It s just another futile search for the Fountain of Youth. In recent years, the idea that low levels of testosterone (T) were responsible for multiple afflictions in older males has spurred a cottage industry in testosterone replacement therapy in both traditional pharmaceutical and supplement companies.
On some level it makes at least a little sense. As men age, their production of testosterone does decline. But is this something that should be fixed, and if so, how? There is not yet a definitive answer to this question.
But an equally relevant question is whether men who have testosterone levels within normal levels should be taking drugs to boost them.
The FDA just made it clear where they stand: There is no bona fide use of testosterone replacement except in specific, rare instances hypogonadism (low testosterone) caused by testicular and pituitary diseases.
Wisely, the expert panel of the Bone Reproductive and Urologic Drugs Advisory Committee, and the Drug Safety and Risk Management Advisory Committee voted 20-1 to limit off-label use of T supplements by changing labels on the drugs.
And, by the same vote, the committees required that clinical trials specifically to determine adverse cardiovascular events must be conducted to determine the safety of T replacement. This reflects a growing concern of the FDA, which earlier this year began a study evaluating heart disease, stroke and death in men who were using these products. This was prompted by a 2013 article in JAMA, which suggested T replacement may be responsible for a 30 percent increase in cardiovascular events in men who used the drugs.
The FDA panel also overwhelmingly rejected the application of an oral T replacement called Rextoro, from Clarus Therapeutics. This would seem to be a no-brainer, since of all the ways to take testosterone, a pill is the worst. After it is taken orally, testosterone goes straight to the liver, where it can cause liver damage and cancer.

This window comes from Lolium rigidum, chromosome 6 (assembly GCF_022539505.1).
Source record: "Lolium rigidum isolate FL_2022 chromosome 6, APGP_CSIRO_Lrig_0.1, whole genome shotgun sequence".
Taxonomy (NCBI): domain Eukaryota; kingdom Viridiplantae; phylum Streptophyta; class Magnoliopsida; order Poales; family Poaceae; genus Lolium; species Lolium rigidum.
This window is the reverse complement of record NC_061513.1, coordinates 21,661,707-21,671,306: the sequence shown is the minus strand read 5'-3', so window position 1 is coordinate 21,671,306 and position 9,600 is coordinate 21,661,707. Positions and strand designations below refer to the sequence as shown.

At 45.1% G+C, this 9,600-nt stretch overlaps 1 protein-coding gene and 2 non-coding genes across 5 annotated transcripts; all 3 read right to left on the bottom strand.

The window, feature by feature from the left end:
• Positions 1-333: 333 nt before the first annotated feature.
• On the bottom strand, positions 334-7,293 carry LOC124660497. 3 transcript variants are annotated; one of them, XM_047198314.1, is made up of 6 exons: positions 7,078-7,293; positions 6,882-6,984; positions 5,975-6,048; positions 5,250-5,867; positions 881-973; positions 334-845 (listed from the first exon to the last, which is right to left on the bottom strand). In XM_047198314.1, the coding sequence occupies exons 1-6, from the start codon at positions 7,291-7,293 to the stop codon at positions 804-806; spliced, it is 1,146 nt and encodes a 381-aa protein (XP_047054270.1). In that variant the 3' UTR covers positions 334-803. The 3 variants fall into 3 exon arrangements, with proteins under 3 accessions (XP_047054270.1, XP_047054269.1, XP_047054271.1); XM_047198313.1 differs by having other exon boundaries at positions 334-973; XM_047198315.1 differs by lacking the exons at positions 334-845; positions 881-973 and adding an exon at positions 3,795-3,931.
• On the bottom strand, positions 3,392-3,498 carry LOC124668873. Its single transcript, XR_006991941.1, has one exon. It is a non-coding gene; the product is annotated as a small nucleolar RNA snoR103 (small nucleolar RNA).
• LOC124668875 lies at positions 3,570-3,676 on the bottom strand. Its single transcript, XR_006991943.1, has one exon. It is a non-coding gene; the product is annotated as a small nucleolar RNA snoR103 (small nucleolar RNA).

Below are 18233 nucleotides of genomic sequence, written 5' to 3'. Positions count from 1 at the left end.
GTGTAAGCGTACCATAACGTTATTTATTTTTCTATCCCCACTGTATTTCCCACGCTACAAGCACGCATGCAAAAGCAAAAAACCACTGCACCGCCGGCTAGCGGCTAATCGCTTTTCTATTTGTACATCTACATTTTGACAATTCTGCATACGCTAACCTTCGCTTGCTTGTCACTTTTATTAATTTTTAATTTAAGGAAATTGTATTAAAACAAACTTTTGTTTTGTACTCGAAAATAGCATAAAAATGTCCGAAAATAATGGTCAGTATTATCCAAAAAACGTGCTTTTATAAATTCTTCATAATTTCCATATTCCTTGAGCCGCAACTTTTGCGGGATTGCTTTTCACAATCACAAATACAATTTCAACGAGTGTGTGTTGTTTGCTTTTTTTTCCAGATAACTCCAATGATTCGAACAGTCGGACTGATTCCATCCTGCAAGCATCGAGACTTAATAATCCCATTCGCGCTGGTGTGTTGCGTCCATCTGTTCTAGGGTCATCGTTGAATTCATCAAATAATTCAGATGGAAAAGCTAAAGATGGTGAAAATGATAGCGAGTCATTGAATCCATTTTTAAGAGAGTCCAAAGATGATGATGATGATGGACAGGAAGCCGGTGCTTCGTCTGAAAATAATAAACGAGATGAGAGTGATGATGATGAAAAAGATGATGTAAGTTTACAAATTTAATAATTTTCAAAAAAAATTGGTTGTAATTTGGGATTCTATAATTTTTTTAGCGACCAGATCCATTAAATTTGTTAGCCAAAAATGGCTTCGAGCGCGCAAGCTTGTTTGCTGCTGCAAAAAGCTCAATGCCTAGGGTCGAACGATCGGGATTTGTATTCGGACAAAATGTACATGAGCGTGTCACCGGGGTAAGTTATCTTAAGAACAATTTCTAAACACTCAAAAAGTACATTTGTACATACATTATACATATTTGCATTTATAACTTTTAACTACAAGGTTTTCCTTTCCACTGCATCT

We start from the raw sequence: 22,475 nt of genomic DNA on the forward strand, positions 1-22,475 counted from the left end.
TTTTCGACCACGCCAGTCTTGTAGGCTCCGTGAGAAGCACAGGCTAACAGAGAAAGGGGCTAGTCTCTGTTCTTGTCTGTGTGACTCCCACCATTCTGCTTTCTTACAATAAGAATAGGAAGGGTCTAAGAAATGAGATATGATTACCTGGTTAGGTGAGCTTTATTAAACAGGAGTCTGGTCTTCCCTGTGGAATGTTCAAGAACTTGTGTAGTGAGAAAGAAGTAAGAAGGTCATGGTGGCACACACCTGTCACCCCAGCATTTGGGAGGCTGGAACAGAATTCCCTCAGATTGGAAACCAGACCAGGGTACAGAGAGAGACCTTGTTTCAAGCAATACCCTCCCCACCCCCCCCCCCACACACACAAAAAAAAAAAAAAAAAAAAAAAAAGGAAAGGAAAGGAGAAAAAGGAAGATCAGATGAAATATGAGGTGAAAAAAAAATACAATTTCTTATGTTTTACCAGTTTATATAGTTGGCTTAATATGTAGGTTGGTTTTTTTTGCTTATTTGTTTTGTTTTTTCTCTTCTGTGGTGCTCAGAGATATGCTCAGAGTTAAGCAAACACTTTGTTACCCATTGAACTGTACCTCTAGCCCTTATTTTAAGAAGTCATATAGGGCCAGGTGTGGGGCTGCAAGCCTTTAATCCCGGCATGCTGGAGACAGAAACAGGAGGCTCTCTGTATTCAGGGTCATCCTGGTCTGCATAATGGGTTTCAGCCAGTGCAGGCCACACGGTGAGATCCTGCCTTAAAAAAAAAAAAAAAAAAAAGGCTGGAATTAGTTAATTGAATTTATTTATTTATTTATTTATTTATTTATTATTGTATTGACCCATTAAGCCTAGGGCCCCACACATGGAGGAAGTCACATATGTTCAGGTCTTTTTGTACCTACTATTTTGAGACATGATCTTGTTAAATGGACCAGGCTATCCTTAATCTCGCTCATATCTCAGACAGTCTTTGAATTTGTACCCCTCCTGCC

ACSH s Dr. Gil Ross expains, As the article said, approved therapies are supposed to be safe and effective and giving testosterone orally, or by gel for that matter, has been shown to be neither. Low T syndrome seems to be mainly a diagnosis seeking a treatment, and drug companies are eager to fill the gap with Low-T Treatments, Available Here, Come and Get It! like PT Barnum. Sadly, harried doctors are also complicit, since it s so easy to spend three minutes to give a man whose vigor is flagging, an Rx for Low-T , instead of spending 15 or 25 minutes trying to elucidate the real problem.
ACSH s Dr. Josh Bloom asks, Would someone please explain to me why prescription testosterone replacements are (rightfully) under the microscope while they are sold without any restriction in vitamin stores? It is difficult to walk down the aisle in one of these places without tripping over a carton of DHEA (dehydroepiandrosterone).
He continues, What in god s name is this stuff, which is an androgen (male sex hormone), an anabolic steroid, and is converted to testosterone in the body, doing in vitamin shops? The answer is, as usual, the scummy 1994 Hatch act, which gives it a free pass to be sold as a non-drug supplement because it comes from natural sources. Supplement? No way. If this isn t a drug, then I m Dolly Parton.